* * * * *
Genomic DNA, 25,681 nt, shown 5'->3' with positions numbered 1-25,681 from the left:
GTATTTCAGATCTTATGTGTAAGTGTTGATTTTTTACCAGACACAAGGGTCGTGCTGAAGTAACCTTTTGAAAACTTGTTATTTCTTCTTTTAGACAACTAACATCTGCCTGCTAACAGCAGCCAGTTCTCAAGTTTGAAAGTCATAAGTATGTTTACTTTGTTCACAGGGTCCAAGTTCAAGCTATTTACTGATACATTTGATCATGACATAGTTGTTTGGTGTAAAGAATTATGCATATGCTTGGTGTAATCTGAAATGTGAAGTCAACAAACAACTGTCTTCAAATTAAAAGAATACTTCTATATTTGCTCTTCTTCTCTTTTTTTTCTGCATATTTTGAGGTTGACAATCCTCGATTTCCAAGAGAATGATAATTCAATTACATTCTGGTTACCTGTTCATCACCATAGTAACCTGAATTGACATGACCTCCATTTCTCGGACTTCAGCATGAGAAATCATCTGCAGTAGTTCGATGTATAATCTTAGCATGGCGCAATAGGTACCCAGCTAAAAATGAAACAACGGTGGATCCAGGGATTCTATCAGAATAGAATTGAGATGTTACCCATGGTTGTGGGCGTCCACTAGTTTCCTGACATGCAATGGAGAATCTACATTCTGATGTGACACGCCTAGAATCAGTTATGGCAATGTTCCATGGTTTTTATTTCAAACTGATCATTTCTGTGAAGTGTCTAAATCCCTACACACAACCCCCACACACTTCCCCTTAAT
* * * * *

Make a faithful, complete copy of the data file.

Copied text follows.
Genomic DNA, 25,681 nt, shown 5'->3' with positions numbered 1-25,681 from the left:
GTATTTCAGATCTTATGTGTAAGTGTTGATTTTTTACCAGACACAAGGGTCGTGCTGAAGTAACCTTTTGAAAACTTGTTATTTCTTCTTTTAGACAACTAACATCTGCCTGCTAACAGCAGCCAGTTCTCAAGTTTGAAAGTCATAAGTATGTTTACTTTGTTCACAGGGTCCAAGTTCAAGCTATTTACTGATACATTTGATCATGACATAGTTGTTTGGTGTAAAGAATTATGCATATGCTTGGTGTAATCTGAAATGTGAAGTCAACAAACAACTGTCTTCAAATTAAAAGAATACTTCTATATTTGCTCTTCTTCTCTTTTTTTTCTGCATATTTTGAGGTTGACAATCCTCGATTTCCAAGAGAATGATAATTCAATTACATTCTGGTTACCTGTTCATCACCATAGTAACCTGAATTGACATGACCTCCATTTCTCGGACTTCAGCATGAGAAATCATCTGCAGTAGTTCGATGTATAATCTTAGCATGGCGCAATAGGTACCCAGCTAAAAATGAAACAACGGTGGATCCAGGGATTCTATCAGAATAGAATTGAGATGTTACCCATGGTTGTGGGCGTCCACTAGTTTCCTGACATGCAATGGAGAATCTACATTCTGATGTGACACGCCTAGAATCAGTTATGGCAATGTTCCATGGTTTTTATTTCAAACTGATCATTTCTGTGAAGTGTCTAAATCCCTACACACAACCCCCACACACTTCCCCTTAAT